At Edinburgh Law School, we encourage an interactive approach to teaching so that you not only learn from academic teaching staff but also discuss your ideas with your fellow students.
During your studies, you will experience a range of teaching styles while you are studying on the programme, depending on the subject matter and the courses you are taking.
Most of our postgraduate courses are taught by way of two-hour interactive seminars. These take place weekly over a 10-week period (in the case of 20-credit courses) or over a 20-week period (in the case of 40-credit courses). These give you the chance to examine in detail the topics and subjects relevant to your studies through intellectually rigorous discussions that are guided by experienced academics.
All students are expected to actively participate in discussions and must prepare for classes in advance by reading the materials that have been assigned. Questions for reflection and discussion, or other exercises, will also be provided in advance along with assigned preparatory readings.
Please do not worry if you are not familiar with this form of learning. We understand that you may not have studied in seminars previously, and you will receive guidance from your Programme Director and from your seminar leaders as to how to participate.
Classes may also involve lectures, class debates, individual presentations, or group exercises for example. Class sizes are limited to ensure that everyone gets a chance to take part.
Benefits of this interactive approach
Our aim is to enable you to think for yourself, helping you to learn how to make and develop your own arguments.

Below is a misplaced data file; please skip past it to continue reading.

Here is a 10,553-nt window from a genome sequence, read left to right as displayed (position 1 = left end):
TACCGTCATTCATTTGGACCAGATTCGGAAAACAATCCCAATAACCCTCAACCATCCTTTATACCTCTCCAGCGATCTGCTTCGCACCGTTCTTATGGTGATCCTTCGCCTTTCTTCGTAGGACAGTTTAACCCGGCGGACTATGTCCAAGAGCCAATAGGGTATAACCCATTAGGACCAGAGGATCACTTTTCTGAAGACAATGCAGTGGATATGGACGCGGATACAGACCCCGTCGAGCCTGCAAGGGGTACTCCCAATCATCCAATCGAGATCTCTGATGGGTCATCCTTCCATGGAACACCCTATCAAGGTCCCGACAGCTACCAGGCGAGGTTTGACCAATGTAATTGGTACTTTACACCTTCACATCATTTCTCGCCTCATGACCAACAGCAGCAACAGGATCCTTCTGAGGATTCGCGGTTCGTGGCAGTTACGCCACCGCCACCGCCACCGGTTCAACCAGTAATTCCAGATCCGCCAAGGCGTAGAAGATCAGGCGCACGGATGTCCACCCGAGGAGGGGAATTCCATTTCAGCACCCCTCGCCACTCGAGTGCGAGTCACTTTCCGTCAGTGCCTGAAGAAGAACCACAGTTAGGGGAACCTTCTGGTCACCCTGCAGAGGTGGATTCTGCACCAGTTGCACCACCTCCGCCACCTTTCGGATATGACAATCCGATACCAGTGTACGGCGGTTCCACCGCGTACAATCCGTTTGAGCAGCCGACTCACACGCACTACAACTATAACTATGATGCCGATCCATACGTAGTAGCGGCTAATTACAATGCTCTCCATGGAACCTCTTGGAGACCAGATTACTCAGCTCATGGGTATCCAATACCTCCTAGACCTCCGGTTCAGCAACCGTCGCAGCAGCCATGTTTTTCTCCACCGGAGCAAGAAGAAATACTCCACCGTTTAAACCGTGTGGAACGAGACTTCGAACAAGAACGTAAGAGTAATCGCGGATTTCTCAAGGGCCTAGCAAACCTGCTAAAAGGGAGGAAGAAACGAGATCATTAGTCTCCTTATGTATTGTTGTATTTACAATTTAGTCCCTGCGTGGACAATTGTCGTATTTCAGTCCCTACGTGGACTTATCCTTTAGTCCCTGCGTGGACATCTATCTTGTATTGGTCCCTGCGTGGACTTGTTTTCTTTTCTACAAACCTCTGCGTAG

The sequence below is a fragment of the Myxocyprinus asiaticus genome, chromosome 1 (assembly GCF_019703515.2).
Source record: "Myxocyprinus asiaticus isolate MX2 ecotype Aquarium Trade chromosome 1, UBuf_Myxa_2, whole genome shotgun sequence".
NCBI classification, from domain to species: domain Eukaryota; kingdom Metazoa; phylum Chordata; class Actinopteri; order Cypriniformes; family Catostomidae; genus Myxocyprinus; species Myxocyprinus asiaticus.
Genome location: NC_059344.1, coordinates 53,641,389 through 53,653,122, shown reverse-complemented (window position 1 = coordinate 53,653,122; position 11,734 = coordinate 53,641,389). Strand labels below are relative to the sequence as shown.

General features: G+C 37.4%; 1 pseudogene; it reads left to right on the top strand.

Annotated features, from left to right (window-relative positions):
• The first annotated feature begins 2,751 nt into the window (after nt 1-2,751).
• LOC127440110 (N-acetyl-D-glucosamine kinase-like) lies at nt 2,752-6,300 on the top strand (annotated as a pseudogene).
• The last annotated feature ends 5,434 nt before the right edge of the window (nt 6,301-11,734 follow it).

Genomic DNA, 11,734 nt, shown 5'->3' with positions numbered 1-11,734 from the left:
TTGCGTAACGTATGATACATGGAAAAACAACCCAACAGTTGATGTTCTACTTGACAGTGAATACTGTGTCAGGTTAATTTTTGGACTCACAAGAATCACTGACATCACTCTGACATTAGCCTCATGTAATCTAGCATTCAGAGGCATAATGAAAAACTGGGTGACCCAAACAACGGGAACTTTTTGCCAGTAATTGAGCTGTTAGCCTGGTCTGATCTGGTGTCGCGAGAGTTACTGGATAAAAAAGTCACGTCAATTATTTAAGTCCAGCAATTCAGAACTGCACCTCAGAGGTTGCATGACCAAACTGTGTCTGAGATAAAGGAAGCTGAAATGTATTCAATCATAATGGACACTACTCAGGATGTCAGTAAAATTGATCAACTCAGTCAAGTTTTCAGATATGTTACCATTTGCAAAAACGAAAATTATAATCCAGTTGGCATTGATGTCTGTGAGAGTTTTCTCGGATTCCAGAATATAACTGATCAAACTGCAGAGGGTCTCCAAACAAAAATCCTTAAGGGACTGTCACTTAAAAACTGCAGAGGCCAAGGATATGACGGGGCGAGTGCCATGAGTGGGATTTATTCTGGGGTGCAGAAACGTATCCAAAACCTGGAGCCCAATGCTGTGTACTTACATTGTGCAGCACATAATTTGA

This dynamic style of learning is more intensive than traditional lecturing, and we believe that it helps to give you a deeper understanding of the law and its practical application. At the same time, it requires you to prepare for classes based on the reading lists made available in advance. Only then can you engage fully and make the most of your time with us.
This approach will develop your problem solving and communication skills, helping you prepare for your future career in the legal profession, business, government, non-governmental organisations or academia after successfully completing your degree.
Courses at postgraduate level are not assessed through written exam. Instead, our courses use a range of take-home assessments (e.g. essays, reports) or in-class work (oral presentations, class participation).
These assessments will help you develop your writing, analytical, and legal research skills that will be essential in professional life after completion of your degree.
At Edinburgh Law School, academic staff teaching on your programme are also engaged in high-quality research. This enables a research-led approach to teaching ensuring course material that you study is drawn from the most up-to-date research and engages with the latest issues in the field.
Some courses also feature input from senior practitioners from relevant industry or government sectors providing practical insights to real-world challenges.